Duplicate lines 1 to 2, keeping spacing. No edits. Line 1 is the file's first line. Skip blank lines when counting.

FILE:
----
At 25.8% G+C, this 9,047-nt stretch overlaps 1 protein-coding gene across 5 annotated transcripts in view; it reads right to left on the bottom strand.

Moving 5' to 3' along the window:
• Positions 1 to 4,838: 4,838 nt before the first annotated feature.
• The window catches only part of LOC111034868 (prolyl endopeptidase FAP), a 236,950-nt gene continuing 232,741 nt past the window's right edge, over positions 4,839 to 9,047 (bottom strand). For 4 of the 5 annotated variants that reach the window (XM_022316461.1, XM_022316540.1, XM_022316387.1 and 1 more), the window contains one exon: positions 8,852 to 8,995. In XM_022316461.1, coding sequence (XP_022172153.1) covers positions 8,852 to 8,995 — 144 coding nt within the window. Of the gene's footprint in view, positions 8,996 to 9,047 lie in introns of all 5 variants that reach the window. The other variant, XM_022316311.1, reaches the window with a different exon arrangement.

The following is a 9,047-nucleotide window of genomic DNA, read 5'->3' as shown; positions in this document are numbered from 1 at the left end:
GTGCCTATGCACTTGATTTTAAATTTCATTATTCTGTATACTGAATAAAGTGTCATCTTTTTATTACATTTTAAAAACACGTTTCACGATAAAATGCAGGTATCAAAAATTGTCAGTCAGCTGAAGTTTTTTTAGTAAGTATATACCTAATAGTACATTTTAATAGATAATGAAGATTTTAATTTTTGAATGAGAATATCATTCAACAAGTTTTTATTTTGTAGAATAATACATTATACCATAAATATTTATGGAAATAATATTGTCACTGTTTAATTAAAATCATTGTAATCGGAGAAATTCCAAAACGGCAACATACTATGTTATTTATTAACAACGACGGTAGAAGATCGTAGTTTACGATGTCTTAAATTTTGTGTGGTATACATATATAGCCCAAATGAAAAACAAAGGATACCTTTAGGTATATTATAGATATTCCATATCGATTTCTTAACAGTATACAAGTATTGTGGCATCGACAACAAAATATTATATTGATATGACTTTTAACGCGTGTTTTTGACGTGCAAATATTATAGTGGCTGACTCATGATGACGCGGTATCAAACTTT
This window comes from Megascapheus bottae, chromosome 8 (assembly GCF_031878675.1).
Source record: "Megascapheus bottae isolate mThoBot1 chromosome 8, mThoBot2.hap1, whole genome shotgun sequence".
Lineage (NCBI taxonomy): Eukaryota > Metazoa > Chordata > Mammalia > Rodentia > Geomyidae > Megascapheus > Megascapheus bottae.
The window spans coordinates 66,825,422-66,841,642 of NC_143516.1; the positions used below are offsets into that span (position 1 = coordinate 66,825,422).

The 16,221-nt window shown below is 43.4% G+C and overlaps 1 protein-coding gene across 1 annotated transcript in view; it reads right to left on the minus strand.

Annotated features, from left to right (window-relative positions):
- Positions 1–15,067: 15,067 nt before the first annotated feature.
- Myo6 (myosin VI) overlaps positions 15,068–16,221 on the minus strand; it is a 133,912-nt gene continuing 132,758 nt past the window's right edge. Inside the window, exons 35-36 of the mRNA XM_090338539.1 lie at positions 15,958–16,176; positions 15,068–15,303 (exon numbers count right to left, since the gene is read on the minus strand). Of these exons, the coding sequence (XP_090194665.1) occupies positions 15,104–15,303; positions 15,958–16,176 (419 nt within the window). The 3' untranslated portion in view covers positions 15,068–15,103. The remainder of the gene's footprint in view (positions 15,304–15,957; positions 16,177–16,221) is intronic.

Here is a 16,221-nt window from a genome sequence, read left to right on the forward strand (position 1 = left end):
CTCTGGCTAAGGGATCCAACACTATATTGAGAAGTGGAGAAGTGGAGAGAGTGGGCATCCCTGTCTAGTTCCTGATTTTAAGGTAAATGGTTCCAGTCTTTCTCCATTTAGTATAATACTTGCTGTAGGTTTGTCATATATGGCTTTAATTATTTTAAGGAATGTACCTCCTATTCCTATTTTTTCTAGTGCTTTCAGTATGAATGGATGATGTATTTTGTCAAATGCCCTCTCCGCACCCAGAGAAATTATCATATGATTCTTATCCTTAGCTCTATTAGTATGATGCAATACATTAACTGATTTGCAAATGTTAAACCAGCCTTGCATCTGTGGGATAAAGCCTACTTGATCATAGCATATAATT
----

At 25.8% G+C, this 9,047-nt stretch overlaps 1 protein-coding gene across 5 annotated transcripts in view; it reads right to left on the bottom strand.

Moving 5' to 3' along the window: